• It allows you to keep working hard, very hard.  Fans make us lazy.  School reminds us to keep working hard on the mission of our kids and our faculty.
  • It enables you to be fully present to the little things.  Being interruptable is only possible when we accept the present (mostly ordinary) moment.

How can you remind yourself to keep working hard and avoid seeking out celebrity status?

Prepare to be Misunderstood

Great leaders are often misunderstood. This is certainly true in a school setting.  Lean in the direction of being too top-down and folks will feel that you're not being collaborative enough.  Lean in the direction of constructivist leadership and you'll be accused of being too soft.

Prepare to be misunderstood.  School leaders have to learn this essential truth.

Andy Stanley's book, Choosing to Cheat articulates the skill it takes to put first things first and manage your schedule with laser-like precision.  You'll have to ask:

  • what 2-3 things can I do best for the sake of my organization? 

This isn't an ego trip as you answer the question. Rather, it's about being very clear on what you bring best to your school.  

For me, the best things I can bring are: planning, writing, speaking, Board work and meeting with people.  

This means that the following have to take a back seat: unnecessary meetings, day to day management and external commitments that don't leverage my skills.

It also implies that you're going to have to get good at saying "no".  Take today for example, I was scheduled to attend a college planning event for 100 people.  I'm obviously not there since I'm writing this blog post!  I made a decision to commit to things where my voice would be heard more clearly rather than in a sea of 100 people.  They don't really need me if they have 100 others to participate and I can focus on school-related projects instead.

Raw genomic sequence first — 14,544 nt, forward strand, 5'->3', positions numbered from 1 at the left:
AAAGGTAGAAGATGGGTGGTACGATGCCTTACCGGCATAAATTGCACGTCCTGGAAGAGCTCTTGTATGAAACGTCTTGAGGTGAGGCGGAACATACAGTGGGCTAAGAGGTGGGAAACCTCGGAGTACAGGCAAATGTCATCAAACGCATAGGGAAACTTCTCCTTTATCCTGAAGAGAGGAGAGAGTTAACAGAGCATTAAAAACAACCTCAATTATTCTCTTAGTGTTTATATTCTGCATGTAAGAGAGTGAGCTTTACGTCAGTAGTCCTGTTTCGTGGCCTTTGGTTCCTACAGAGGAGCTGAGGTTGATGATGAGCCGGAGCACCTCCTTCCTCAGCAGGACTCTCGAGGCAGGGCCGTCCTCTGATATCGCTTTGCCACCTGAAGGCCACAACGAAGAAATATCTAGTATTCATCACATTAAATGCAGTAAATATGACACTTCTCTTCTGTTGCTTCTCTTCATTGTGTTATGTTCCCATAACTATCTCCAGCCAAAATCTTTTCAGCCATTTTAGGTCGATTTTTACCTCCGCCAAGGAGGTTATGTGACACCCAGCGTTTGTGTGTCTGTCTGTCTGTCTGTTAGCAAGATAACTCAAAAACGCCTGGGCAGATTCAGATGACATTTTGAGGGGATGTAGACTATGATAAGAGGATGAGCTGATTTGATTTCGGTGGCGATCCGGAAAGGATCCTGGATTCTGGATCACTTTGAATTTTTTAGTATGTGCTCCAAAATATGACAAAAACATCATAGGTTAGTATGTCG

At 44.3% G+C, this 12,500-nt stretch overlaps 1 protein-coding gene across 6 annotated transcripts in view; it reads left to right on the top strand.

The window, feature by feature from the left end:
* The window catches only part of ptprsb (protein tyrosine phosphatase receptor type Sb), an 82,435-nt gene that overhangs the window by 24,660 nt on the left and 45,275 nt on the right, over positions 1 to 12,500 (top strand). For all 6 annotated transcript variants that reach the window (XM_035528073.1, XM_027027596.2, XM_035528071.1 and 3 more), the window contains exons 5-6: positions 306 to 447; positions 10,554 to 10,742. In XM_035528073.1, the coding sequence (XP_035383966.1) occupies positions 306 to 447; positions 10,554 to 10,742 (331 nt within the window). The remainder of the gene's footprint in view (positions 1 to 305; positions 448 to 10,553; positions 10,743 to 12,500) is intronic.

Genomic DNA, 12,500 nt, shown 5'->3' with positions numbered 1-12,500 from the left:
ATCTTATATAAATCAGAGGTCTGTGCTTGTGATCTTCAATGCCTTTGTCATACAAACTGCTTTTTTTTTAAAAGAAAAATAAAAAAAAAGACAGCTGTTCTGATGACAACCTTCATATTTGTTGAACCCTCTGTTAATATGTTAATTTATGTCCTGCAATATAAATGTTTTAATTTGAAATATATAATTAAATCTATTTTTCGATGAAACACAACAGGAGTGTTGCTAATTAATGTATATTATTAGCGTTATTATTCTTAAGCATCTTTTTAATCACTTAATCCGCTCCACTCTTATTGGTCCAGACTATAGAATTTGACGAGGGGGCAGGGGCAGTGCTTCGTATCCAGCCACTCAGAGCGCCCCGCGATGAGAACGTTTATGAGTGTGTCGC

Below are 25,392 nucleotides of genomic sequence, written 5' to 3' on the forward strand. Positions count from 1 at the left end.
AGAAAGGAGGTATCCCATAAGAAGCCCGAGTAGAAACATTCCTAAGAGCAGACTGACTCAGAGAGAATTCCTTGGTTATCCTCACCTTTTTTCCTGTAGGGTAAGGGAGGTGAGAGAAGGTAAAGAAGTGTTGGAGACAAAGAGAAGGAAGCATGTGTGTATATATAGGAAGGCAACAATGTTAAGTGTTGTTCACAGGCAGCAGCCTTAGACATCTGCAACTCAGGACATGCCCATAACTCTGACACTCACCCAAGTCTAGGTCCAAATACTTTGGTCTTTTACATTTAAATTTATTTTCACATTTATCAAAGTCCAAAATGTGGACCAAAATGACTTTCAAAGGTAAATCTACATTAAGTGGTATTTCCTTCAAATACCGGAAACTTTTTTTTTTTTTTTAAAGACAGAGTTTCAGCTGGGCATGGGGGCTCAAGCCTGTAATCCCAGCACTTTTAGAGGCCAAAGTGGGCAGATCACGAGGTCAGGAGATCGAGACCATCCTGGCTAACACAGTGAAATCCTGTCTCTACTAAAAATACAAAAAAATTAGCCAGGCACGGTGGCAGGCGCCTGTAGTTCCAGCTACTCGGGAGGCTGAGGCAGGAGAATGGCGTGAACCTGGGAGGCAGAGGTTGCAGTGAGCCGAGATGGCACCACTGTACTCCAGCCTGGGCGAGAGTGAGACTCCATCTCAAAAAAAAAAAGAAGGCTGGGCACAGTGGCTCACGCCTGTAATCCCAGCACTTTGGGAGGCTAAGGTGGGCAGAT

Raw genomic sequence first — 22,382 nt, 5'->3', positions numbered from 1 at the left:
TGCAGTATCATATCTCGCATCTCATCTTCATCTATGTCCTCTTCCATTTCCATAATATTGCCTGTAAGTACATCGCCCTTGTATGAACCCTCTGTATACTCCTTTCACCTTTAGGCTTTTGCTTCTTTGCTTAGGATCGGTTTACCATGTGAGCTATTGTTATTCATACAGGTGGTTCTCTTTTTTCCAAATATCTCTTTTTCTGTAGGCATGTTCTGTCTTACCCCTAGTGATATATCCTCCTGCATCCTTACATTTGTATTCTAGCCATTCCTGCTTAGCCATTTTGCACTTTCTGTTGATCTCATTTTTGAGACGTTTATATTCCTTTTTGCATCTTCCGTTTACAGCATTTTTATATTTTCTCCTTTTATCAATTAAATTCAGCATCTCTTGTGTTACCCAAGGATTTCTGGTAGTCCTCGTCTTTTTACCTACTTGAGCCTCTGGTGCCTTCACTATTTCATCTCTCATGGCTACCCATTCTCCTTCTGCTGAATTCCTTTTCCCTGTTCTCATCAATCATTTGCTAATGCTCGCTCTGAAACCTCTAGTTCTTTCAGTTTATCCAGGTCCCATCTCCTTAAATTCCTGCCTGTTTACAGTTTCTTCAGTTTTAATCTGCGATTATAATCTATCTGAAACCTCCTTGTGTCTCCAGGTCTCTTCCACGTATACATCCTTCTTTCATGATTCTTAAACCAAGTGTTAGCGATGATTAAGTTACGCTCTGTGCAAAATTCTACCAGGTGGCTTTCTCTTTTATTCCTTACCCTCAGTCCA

So... what 2-3 things are you best at?  How ready are you to be misunderstood as you execute those 2-3 skills?

What You Must Forget as a School Leader

When I worked in Baltimore, we wanted to be like the fancier school down the street.  When I was in New Hampshire, we wondered what the other school was doing related to marketing and advertising.  In Jersey, our small Catholic school tried to emulate a larger one the next town over.

School leaders go for this kind of thing- it makes us feel like we are Sam Walton who legendarily would spend time in rival department stores.  Today school administrators routinely browse the websites of their competitors.  After all, you might pick up a few things that you can steal, ahem, borrow.  

And now... we are trying to just be ourselves.  My school spent years trying to be someone else.  The bigger school.  The trendier school.  The more monied school.  Then, we began working on being "ok" with ourselves.  After all, if we were honest with ourselves, our school was pretty darn good.   Make that great.  And it still is.